A patch for SpamBayes to record URLs' IPs and a cache for PyDNS

Creating synthetic tokens for the IP that a URL's host part points to seems to increase SpamBayes's accuracy on certain sorts of spam and, if you do that, a DNS cache is useful if you're doing lots of scoring

Non-geeks and geeks not interested in the details of Bayesian spam filtering may prefer to skip this post.

A while ago I mentioned the spam filter SpamBayes. I've used it almost from the beginning and it works very well for me.

Starting early this year, I found that spammers had begun sending messages with bland or almost entirely nonsense text and a link to click on. SpamBayes would generally score them as unsure because they contained so little information that it could make use of. (In his original article, Paul Graham predicted that spammers would respond that way to the widespread use of Bayesian filters.)

Turning on SpamBayes's mine_received_headers option helps, but not enough in my experience. Especially if you have any legitimate correspondents on Comcast's network.

In April, I posted a patch for SpamBayes's tokenizer to the spambayes-dev list that creates synthetic tokens for the IP addresses that the host part of the URLs in a message resolve to. That turns out to help a lot on those messages. That's because the IPs of spammers' webservers aren't uniformly distributed. Indeed, it seems that there are relatively few networks that are willing to host spammers' websites and it doesn't take very long for SpamBayes to start using those tokens as evidence.

At first, it didn't seem to help. At least not much. It even produced a small decrease in accuracy in some cases. But that was on historical data. On more recent data, it's a significant win for me.

If you're doing a lot of scoring all at once (as you might with certain training regimes), doing lookups that way generates a lot of DNS traffic. Unless your resolving DNS server is electronically very close to you (like on the same Ethernet segment), that's going to slow scoring down a fair amount. Depending on the details of your situation, it may also be a significant load on your (or your ISP's) DNS server. To deal with that, I've hacked up a cache for PyDNS and a slightly different version of the patch. (With the new version, the clue "timeout" is now a slight misnomer. A better name would be something more generic like "error", but I've left it as it was for compatibility with the data in my database.)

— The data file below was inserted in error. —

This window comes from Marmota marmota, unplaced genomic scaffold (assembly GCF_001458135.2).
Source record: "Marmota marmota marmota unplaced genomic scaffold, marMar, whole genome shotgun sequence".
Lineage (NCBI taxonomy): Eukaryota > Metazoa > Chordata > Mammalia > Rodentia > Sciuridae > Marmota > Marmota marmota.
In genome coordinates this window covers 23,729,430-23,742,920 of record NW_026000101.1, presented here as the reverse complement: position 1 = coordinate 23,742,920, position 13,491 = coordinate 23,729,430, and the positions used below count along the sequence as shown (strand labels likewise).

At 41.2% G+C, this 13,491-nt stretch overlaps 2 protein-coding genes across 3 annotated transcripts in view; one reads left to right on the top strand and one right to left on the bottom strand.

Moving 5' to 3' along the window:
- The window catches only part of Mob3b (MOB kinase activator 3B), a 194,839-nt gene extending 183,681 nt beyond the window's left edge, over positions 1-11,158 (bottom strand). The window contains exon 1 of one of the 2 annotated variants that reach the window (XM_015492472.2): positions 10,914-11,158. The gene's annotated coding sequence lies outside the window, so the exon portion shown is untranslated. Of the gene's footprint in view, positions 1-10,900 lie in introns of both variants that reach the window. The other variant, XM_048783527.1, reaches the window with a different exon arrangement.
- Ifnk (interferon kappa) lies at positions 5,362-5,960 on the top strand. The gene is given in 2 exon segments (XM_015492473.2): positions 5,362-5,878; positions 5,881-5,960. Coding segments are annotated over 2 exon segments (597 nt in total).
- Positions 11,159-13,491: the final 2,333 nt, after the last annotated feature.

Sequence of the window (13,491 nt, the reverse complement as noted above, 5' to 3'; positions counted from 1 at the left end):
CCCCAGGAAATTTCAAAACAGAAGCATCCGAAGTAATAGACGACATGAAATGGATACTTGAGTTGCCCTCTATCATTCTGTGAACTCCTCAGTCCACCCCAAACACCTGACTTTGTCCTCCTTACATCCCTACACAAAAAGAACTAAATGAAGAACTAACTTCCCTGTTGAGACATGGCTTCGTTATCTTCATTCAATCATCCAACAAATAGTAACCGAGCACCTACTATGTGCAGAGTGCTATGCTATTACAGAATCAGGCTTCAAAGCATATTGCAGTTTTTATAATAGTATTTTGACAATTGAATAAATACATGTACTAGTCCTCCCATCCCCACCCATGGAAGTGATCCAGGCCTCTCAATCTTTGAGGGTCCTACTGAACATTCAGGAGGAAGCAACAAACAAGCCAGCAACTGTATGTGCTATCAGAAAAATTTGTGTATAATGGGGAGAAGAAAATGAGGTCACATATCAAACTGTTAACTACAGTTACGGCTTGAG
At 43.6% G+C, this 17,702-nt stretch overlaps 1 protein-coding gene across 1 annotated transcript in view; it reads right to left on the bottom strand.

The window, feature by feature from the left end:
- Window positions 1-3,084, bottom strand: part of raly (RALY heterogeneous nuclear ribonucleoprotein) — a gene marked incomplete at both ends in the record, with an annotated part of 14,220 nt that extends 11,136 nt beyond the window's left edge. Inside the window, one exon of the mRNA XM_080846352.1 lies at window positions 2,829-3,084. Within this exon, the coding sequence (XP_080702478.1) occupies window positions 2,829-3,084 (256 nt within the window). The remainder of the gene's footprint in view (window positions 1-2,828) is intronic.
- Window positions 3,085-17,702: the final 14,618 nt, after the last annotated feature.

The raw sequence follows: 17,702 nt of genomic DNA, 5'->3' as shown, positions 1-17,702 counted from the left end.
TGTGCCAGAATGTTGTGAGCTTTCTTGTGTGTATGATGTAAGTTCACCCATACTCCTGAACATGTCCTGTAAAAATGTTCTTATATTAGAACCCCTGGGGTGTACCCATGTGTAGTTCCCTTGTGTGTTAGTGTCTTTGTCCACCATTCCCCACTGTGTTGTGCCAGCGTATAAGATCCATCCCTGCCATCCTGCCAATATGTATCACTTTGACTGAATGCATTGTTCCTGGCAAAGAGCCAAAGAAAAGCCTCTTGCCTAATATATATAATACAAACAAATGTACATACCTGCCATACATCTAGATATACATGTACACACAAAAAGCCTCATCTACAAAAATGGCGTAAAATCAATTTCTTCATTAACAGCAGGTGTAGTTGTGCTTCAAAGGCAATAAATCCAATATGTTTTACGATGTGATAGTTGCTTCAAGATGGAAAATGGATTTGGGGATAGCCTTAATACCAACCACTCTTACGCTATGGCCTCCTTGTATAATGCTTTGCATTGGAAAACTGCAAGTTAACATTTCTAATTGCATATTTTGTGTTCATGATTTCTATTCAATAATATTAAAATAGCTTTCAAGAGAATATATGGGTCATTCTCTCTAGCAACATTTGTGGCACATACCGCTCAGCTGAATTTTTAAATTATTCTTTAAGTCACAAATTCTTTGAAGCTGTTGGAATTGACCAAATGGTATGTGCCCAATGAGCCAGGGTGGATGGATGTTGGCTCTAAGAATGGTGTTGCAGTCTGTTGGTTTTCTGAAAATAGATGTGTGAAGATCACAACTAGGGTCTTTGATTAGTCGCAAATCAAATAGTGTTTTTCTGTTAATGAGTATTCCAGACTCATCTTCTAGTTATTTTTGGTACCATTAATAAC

By default, the cache respects the time-to-live of the data returned by the resolving name server it uses. The resolving name server component of D.J. Bernstein's djbdns returns TTLs of zero under most circumstances. Probably some others do too. Dan explains that that's to prevent cache snooping. If the cache doesn't seem to speed scoring up, you can set its attribute printStatsAtEnd to see if you're getting any cache hits. If low TTLs turn out to be the problem, you can set the attribute minTTL to 300 or 600 seconds or something harmlessly small like that and the cache will cache everything for at least that long.

Posted: Sun - June 27, 2004 at 08:46   Main   Category: